And while it is true 95% of the time that that membership team makes the final decision on accepting, rejecting or visiting again a prospective new member, the remaining 5% of the time is interesting to consider. While i complain about the internal decision making process in the commune, there are numerous well designed components of it. How do we deal with splits within the community around membership? A minority of the membership can reject a visitor or provisional member trying to become a full member, but this minority can be overridden by the majority. One of the clever aspects of this policy is that the larger the minority rejecting someone, the larger the super majority must be to override them. At something like 27% rejecting a person, it becomes impossible for the majority to override the minorities decision.
One of the community agreements not explicitly mentioned in the above FAQ is working quota. During your visitor period you will get assigned a bunch of labor, including an incredible number of orientations. Including these, you need to work your 42 hours of quota a week. There are all manner of areas you can work in as a visitor. Reliably the kitchen has cooking or dish washing cleaning help to offer. We used to train people in hammocks, because they could always fill up their quota in this area. Though this is less true these days and some visitor groups don;t even learn how to make hammocks these days. And we are a bit unforgiving in this. You stay with us three weeks, if you are interested in membership, you better work 42 hours each week – or have some compelling excuse for not working (remember being sick is labor creditable – to a point). Visitors not making quota consistently lose their ability to apply for membership on that visit.
Another thing to be aware of is the commune has a second process step for people who are interested in membership who are 55 or older. One of the policies i most dislike is out Age Cap policy. It comes from an understandable place, when the average age of the community exceeds 43 years of age, we slow our acceptance of older members to not pre-maturely age the community. And the reason this is relevant is that Twin Oaks has a very clever pension system, which slowly decreases the quota of members over age 49 by one hour per year.
The other membership cap is around gender. While i think the community is increasingly well educated in the fluidity of gender (strong gender binaries are so twentieth century) we still maintain an existentialist policy when it comes to capping lopsided gender balances. Specifically, if we end up with more than 60% male, we cap our admissions of men until we become more balanced. It would be true for females as well, but this is not really our problem or any of the other FEC communities. For slightly inexplicable reasons, many fewer women apply for membership at Twin Oaks and of those who do apply, a significantly smaller fraction of those we accept decide to come. On the positive side of this imbalance (again for inexplicable reasons) women tend to have longer memberships on average then men.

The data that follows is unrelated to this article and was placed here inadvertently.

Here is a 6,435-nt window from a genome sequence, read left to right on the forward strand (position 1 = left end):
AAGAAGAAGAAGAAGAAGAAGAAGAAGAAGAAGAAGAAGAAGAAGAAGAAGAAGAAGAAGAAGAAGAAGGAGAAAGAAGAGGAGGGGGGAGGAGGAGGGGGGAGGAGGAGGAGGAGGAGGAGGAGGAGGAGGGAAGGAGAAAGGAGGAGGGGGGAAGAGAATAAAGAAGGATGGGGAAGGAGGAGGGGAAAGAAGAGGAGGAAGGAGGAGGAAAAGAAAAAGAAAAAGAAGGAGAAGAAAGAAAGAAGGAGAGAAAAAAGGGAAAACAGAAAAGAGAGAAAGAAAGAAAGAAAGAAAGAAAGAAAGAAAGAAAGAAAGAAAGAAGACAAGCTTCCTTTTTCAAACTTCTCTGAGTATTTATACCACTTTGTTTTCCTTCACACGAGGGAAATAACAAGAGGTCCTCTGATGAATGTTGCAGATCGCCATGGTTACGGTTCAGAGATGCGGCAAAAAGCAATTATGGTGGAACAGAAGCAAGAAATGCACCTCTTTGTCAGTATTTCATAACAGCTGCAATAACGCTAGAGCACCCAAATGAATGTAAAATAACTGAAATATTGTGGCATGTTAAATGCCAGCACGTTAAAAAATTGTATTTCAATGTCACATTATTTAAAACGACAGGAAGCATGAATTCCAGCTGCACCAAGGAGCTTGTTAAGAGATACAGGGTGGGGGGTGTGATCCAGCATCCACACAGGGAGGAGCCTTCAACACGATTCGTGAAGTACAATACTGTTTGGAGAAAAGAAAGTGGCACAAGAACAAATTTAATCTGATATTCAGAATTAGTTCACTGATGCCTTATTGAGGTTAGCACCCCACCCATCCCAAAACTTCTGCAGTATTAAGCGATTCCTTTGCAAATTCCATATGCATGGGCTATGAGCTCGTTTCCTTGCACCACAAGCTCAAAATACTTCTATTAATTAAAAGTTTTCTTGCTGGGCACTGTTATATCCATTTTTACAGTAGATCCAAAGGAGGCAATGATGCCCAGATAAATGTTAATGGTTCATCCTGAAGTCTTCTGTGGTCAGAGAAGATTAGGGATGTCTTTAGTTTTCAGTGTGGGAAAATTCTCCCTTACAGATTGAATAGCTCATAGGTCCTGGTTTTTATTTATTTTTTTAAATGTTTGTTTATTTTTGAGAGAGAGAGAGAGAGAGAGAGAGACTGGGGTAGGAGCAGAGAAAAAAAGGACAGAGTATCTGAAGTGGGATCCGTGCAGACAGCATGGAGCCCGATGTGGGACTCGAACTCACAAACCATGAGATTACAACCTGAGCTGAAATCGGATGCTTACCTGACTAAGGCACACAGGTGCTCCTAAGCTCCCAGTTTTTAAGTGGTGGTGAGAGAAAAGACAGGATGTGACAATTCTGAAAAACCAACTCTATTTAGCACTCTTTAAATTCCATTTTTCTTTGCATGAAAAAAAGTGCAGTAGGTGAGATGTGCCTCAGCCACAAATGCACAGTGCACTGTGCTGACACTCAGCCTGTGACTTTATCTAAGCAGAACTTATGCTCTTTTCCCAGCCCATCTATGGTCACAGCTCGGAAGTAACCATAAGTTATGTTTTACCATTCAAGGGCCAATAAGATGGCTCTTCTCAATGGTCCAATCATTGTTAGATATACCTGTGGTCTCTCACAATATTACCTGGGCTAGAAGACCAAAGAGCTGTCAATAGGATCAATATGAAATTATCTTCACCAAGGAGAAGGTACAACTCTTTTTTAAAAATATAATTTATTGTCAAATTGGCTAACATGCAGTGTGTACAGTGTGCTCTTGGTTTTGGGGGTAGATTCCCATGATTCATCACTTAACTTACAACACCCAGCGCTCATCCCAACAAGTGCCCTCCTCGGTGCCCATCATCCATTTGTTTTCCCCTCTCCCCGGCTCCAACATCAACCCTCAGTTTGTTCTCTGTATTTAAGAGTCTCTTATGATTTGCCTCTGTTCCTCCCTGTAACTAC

Fortunately, in the 16 years i have been hanging around Twin Oaks, we have never hit this 60%/40% ratio, so unlike the age cap we have not implemented a gender cap to membershiping visitors. Unfortunately, East Wind has not been so lucky and has had well over 60% male membership for a long time, which gets in the way of the problem correcting itself.
For a look at some of the other restrictions Twin Oaks puts on it’s member, take a look at this post on our most controversial approval.
[This is an old post. When i wrote it i showed it to the planners and was told that i could run it if i wanted, but one planner asked me to hold off til the issue was no longer topical, which i did.]
One of the myths in community is you can’t keep a secret here. In fact, this place (i am thinking Twin Oaks, but to a lessor extent Acorn as well) holds a tremendous number of secrets. What you can’t do is keep a secret when a lot of people know about it and other members know there is a secret being kept.
That is what is happening tonight. The planners and the membership team had an unusual evening urgent meeting to talk about something. There are 3 planners and 6 members of the membership team and there were a number of other people at this meeting as well. The most plausible guess is that it is some expulsion level situation, the news for which has not broken to the membership. You may well never know what is happening, but i and a half dozen other communards i spoke with this evening certainly will and probably soon.
The math goes terribly against secret keeping in this kind of circumstance. In part because many of the people on these teams have romantic partners, who they want to tell about it and then need to be sworn to secrecy. Yet with every leak to an intimate, a general leak becomes more likely. As soon as a bit leaks out generally the rest can often be teased out, because people who know will feel the need to correct the inevitable rumors.
Also, it is only a question of time before the secret will have to be released because of the pressure associated with the existence of the secret being known. For the people who know it, especially the planners, there will be pressure to release it to folks who are curious or concerned and there will be pressure to set a soon deadline as to when the informant will be put out in a mailbox, from members only to read.
By the following morning the commune was buzzing and the people who were at the meeting were doing a heroic job of trying to maintain the secret, but simply by looking at who was inside the loop and who was outside and by lots of members asking lots of questions, before noon a likely scenario was established. But as i said, you may never know – because in fact the commune can keep some secrets, just necessarily from itself.